January 29, 2002

Batting blitzes at Green Park

The convincing victory at the Green Park Oval in Kanpur is really what is expected of the Indian side considering its potential. It was a much better performance coming on the heels of their hara-kiri at Chennai, even though they managed to win there. The consistency of the visitors in throwing away good starts through some ordinary batting in the middle overs helped India to keep the game well under control. I hasten to add that this is no attempt to discredit the bowlers, but the English middle order has made it a habit to allow the opposing side to get back into the game.

Nick Knight and Marcus Trescothick got off to a flyer, with Knight finally coming good on a low and slow track at the Green Park. The pitch at this venue has been the same for too long, and no attempt has been made to improve the surface. The Green Park is one of the oldest and most-used centres in the country, and it is a shame that the authorities do not pay attention to the most important aspect of a cricket ground. Inasmuch as the officials grumble if a match is not allocated to a particular venue, they do not seem to be concerned about the playing conditions that they provide. It is not that the associations lack funds or resources, but the indifferent attitudes still prevail with gay abandon.

Coming back to the game, the weather gods decreed a truncated match and, in such a situation, it is imperative to alter the game plan. Knight, who was due for some runs, hit his way back into form and in doing that showed why he has such a good record. Knight's career took a dip after the 1999 World Cup, and that was due to some indifferent treatment from the English team management. His was severe against Ajit Agarkar in particular, hitting him on the up, and he also used the different modes of sweep against the spinners productively. Javagal Srinath was once again on target; in the last six months, he has shown a lot of adaptability in his bowling. He has been criticised for lacking variation over the years, but of late he has been varying his pace well enough to outwit the batsmen.

Sachin Tendulkar
© CricInfo
Virender Sehwag
Virender Sehwag and Sachin Tendulkar, who have similar mannerisms and end up confusing the onlookers, reduced Nasser Hussain to a mere spectator with a scintillating partnership. Sehwag outscored Tendulkar - a rare occurrence - and their second consecutive century stand came up in the blink of an eye. The Delhi batsman matched Tendulkar shot for shot, and Tendulkar just played second fiddle without any complaints. Sehwag's timing was outstanding, but the remarkable aspect was the way he brought common sense to his batting. There were several occasions where he had to change his shots at the last moment, bearing in mind that the ball kept low. His innings came to an end when a century was there for the taking. and he has to realise that opportunities for scoring hundreds at the highest level do not come every second day.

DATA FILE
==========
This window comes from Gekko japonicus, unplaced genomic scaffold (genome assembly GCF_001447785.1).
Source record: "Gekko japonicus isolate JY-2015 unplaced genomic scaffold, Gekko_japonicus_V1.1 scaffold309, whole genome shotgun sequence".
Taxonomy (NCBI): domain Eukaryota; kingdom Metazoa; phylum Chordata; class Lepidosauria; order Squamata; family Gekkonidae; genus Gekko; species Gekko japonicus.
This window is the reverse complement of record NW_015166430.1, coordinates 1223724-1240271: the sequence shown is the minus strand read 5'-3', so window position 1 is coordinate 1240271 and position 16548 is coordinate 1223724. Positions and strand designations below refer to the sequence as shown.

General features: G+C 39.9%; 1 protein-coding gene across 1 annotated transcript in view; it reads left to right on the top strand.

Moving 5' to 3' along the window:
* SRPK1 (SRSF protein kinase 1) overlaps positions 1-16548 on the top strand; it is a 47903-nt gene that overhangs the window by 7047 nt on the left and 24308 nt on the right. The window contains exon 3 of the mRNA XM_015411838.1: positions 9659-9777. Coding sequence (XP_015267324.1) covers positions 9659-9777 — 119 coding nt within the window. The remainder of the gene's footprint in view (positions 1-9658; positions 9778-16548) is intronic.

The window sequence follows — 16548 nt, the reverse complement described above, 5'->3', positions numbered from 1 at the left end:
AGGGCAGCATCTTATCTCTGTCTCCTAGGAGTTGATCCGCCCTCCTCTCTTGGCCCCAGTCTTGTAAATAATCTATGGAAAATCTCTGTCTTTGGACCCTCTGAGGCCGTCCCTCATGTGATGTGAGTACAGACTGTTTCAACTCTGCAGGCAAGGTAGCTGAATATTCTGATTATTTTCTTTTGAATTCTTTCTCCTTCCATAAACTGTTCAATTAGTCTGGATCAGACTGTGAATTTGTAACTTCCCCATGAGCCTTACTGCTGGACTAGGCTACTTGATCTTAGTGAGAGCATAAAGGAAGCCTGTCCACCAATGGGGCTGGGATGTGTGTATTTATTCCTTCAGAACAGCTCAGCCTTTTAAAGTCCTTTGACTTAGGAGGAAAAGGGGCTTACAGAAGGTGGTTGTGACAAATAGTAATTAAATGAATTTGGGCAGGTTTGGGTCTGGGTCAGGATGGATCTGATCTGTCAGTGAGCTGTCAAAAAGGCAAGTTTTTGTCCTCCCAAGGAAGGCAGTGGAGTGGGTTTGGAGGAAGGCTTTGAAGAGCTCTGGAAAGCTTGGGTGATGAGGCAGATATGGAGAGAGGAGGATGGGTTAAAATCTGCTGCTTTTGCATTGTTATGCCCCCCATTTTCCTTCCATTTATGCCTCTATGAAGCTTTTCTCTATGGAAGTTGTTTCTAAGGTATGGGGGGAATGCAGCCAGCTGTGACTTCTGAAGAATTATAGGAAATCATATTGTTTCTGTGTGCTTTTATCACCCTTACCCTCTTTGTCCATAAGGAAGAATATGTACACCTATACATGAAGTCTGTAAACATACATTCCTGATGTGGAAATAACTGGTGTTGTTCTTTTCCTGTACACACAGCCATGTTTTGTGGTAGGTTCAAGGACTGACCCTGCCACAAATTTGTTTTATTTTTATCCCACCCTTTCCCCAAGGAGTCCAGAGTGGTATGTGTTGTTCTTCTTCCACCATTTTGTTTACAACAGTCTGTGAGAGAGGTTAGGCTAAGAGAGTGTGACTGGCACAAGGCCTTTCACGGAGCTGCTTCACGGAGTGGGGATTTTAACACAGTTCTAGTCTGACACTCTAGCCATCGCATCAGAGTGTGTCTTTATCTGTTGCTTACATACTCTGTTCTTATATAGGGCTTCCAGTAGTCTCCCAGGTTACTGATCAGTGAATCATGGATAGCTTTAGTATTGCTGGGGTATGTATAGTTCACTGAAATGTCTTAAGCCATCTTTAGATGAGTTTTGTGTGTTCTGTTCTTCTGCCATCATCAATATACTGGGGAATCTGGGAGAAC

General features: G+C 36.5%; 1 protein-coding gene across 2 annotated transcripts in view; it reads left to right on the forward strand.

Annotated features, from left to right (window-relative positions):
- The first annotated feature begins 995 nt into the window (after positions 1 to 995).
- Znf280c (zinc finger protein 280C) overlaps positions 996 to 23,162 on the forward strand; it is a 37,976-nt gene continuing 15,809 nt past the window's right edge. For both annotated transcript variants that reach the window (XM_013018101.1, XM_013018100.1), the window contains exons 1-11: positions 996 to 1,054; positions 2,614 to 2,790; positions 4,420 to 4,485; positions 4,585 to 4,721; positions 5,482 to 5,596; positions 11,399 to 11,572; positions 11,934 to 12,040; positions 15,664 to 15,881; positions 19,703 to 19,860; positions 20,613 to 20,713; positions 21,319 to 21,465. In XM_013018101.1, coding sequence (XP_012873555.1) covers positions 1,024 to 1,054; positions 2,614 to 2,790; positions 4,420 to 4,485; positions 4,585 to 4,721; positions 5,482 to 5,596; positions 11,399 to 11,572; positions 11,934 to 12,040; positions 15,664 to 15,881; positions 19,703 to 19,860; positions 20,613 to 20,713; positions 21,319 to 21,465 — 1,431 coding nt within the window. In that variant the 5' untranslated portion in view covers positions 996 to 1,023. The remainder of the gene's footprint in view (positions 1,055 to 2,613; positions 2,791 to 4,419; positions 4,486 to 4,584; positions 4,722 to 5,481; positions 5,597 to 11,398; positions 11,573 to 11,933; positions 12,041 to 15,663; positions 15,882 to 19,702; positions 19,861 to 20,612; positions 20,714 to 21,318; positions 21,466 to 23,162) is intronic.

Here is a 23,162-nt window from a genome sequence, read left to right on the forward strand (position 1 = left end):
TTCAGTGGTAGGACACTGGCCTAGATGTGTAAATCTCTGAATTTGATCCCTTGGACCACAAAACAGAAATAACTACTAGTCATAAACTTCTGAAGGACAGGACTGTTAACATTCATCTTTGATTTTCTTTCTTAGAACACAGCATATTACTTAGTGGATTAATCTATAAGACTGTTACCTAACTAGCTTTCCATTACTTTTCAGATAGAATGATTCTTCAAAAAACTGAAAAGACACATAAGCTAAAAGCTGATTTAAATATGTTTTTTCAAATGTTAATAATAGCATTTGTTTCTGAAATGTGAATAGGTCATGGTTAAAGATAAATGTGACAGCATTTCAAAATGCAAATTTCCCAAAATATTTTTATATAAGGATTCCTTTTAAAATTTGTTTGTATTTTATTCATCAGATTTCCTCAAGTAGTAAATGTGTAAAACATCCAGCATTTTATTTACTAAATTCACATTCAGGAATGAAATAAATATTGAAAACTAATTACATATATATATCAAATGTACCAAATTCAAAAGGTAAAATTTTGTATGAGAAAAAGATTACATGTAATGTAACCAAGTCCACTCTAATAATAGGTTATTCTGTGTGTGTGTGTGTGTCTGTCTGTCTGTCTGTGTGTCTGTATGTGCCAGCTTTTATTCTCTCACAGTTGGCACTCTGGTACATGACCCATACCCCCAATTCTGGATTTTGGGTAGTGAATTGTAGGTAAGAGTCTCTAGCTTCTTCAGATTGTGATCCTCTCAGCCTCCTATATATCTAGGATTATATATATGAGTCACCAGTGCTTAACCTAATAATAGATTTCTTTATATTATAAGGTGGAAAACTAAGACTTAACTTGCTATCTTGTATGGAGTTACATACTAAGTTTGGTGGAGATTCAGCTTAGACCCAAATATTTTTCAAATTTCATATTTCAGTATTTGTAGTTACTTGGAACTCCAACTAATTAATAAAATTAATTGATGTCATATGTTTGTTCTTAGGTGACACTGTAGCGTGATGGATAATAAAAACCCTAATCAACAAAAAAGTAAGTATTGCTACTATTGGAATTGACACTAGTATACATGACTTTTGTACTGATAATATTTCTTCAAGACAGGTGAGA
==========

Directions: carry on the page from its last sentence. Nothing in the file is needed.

Tendulkar was visibly stunned by Mark Mascarenhas premature death, but such is the character of the man that he played brilliantly anyway. He remained unbeaten, and one could not have expected him to repeat the mistake of throwing his wicket away as he did at Chennai. The master blaster also tried to egg on his skipper to keep him company, but Sourav Ganguly perished in an ungainly manner just when he appeared to be hitting the ball like his old self. These are opportunities that a batsman struggling to regain form should latch on to, but the Indian skipper played one shot too many and paid the penalty. The heave was a fair indication that Ganguly is still to get his thinking processes back on track, and he has little time to waste with just two one-dayers left in the series.